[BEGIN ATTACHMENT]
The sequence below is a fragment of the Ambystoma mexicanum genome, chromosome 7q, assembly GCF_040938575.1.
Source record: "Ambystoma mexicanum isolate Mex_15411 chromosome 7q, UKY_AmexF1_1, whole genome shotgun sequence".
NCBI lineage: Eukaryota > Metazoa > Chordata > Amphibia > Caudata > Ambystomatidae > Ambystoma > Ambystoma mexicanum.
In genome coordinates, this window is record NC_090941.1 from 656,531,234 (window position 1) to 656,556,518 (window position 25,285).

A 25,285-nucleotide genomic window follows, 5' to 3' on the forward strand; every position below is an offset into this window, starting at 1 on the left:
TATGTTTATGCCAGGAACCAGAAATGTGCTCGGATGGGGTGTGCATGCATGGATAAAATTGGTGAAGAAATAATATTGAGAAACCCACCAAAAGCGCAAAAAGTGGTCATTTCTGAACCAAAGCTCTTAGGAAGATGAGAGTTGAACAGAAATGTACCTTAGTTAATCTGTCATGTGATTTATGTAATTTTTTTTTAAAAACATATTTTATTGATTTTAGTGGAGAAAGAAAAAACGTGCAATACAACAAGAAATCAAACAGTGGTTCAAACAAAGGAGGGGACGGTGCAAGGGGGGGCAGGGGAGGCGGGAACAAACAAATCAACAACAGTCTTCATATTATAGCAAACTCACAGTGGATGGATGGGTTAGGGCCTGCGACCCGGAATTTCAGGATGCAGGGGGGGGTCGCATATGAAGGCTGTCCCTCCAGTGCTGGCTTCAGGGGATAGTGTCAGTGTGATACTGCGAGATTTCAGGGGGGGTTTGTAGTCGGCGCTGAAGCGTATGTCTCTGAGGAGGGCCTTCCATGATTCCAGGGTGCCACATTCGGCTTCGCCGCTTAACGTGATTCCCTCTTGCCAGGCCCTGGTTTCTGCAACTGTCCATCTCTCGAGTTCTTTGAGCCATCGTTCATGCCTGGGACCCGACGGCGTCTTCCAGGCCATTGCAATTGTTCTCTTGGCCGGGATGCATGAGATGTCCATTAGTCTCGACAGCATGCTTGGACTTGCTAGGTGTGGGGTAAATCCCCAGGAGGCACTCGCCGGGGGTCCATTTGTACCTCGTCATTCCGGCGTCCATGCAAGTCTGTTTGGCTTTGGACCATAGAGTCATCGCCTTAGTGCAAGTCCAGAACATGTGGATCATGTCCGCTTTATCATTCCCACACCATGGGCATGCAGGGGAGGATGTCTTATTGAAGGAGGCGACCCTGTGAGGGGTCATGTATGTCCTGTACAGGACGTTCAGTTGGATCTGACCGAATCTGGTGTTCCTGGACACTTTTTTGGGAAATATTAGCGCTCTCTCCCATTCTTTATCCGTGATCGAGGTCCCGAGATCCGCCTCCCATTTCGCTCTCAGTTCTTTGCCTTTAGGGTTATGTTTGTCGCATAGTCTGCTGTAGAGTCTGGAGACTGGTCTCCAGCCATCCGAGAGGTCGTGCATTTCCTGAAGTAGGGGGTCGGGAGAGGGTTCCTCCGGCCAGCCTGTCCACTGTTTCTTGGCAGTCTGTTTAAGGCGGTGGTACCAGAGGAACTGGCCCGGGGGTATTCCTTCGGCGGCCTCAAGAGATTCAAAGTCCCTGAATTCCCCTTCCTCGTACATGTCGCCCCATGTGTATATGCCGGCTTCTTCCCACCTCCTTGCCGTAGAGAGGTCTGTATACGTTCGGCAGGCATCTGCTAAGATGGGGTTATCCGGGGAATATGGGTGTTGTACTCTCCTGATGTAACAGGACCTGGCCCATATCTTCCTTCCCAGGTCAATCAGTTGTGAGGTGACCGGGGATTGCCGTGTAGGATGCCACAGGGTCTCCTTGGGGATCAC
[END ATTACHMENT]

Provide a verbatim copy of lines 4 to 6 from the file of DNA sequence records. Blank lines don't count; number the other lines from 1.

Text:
In genome coordinates, this window is record NC_090941.1 from 656,531,234 (window position 1) to 656,556,518 (window position 25,285).

A 25,285-nucleotide genomic window follows, 5' to 3' on the forward strand; every position below is an offset into this window, starting at 1 on the left:
TATGTTTATGCCAGGAACCAGAAATGTGCTCGGATGGGGTGTGCATGCATGGATAAAATTGGTGAAGAAATAATATTGAGAAACCCACCAAAAGCGCAAAAAGTGGTCATTTCTGAACCAAAGCTCTTAGGAAGATGAGAGTTGAACAGAAATGTACCTTAGTTAATCTGTCATGTGATTTATGTAATTTTTTTTTAAAAACATATTTTATTGATTTTAGTGGAGAAAGAAAAAACGTGCAATACAACAAGAAATCAAACAGTGGTTCAAACAAAGGAGGGGACGGTGCAAGGGGGGGCAGGGGAGGCGGGAACAAACAAATCAACAACAGTCTTCATATTATAGCAAACTCACAGTGGATGGATGGGTTAGGGCCTGCGACCCGGAATTTCAGGATGCAGGGGGGGGTCGCATATGAAGGCTGTCCCTCCAGTGCTGGCTTCAGGGGATAGTGTCAGTGTGATACTGCGAGATTTCAGGGGGGGTTTGTAGTCGGCGCTGAAGCGTATGTCTCTGAGGAGGGCCTTCCATGATTCCAGGGTGCCACATTCGGCTTCGCCGCTTAACGTGATTCCCTCTTGCCAGGCCCTGGTTTCTGCAACTGTCCATCTCTCGAGTTCTTTGAGCCATCGTTCATGCCTGGGACCCGACGGCGTCTTCCAGGCCATTGCAATTGTTCTCTTGGCCGGGATGCATGAGATGTCCATTAGTCTCGACAGCATGCTTGGACTTGCTAGGTGTGGGGTAAATCCCCAGGAGGCACTCGCCGGGGGTCCATTTGTACCTCGTCATTCCGGCGTCCATGCAAGTCTGTTTGGCTTTGGACCATAGAGTCATCGCCTTAGTGCAAGTCCAGAACATGTGGATCATGTCCGCTTTATCATTCCCACACCATGGGCATGCAGGGGAGGATGTCTTATTGAAGGAGGCGACCCTGTGAGGGGTCATGTATGTCCTGTACAGGACGTTCAGTTGGATCTGACCGAATCTGGTGTTCCTGGACACTTTTTTGGGAAATATTAGCGCTCTCTCCCATTCTTTATCCGTGATCGAGGTCCCGAGATCCGCCTCCCATTTCGCTCTCAGTTCTTTGCCTTTAGGGTTATGTTTGTCGCATAGTCTGCTGTAGAGTCTGGAGACTGGTCTCCAGCCATCCGAGAGGTCGTGCATTTCCTGAAGTAGGGGGTCGGGAGAGGGTTCCTCCGGCCAGCCTGTCCACTGTTTCTTGGCAGTCTGTTTAAGGCGGTGGTACCAGAGGAACTGGCCCGGGGGTATTCCTTCGGCGGCCTCAAGAGATTCAAAGTCCCTGAATTCCCCTTCCTCGTACATGTCGCCCCATGTGTATATGCCGGCTTCTTCCCACCTCCTTGCCGTAGAGAGGTCTGTATACGTTCGGCAGGCATCTGCTAAGATGGGGTTATCCGGGGAATATGGGTGTTGTACTCTCCTGATGTAACAGGACCTGGCCCATATCTTCCTTCCCAGGTCAATCAGTTGTGAGGTGACCGGGGATTGCCGTGTAGGATGCCACAGGGTCTCCTTGGGGATCAC